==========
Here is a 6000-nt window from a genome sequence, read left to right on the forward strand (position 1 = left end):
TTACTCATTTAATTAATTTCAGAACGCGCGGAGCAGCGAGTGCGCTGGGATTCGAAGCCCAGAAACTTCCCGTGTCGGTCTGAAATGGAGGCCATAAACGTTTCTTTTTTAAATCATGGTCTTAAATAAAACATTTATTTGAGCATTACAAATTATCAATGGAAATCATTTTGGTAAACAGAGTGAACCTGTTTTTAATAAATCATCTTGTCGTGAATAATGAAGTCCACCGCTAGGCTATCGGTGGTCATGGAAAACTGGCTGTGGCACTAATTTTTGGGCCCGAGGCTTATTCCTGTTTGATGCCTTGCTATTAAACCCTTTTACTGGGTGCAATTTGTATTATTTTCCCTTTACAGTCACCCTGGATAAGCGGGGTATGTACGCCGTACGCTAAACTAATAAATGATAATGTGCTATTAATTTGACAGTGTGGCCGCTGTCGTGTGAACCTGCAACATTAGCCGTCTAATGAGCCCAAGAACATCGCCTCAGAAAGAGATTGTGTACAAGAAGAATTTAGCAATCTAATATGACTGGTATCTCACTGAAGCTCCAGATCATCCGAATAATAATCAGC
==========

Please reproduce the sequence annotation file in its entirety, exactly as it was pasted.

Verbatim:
Here is a 6000-nt window from a genome sequence, read left to right on the forward strand (position 1 = left end):
TTACTCATTTAATTAATTTCAGAACGCGCGGAGCAGCGAGTGCGCTGGGATTCGAAGCCCAGAAACTTCCCGTGTCGGTCTGAAATGGAGGCCATAAACGTTTCTTTTTTAAATCATGGTCTTAAATAAAACATTTATTTGAGCATTACAAATTATCAATGGAAATCATTTTGGTAAACAGAGTGAACCTGTTTTTAATAAATCATCTTGTCGTGAATAATGAAGTCCACCGCTAGGCTATCGGTGGTCATGGAAAACTGGCTGTGGCACTAATTTTTGGGCCCGAGGCTTATTCCTGTTTGATGCCTTGCTATTAAACCCTTTTACTGGGTGCAATTTGTATTATTTTCCCTTTACAGTCACCCTGGATAAGCGGGGTATGTACGCCGTACGCTAAACTAATAAATGATAATGTGCTATTAATTTGACAGTGTGGCCGCTGTCGTGTGAACCTGCAACATTAGCCGTCTAATGAGCCCAAGAACATCGCCTCAGAAAGAGATTGTGTACAAGAAGAATTTAGCAATCTAATATGACTGGTATCTCACTGAAGCTCCAGATCATCCGAATAATAATCAGC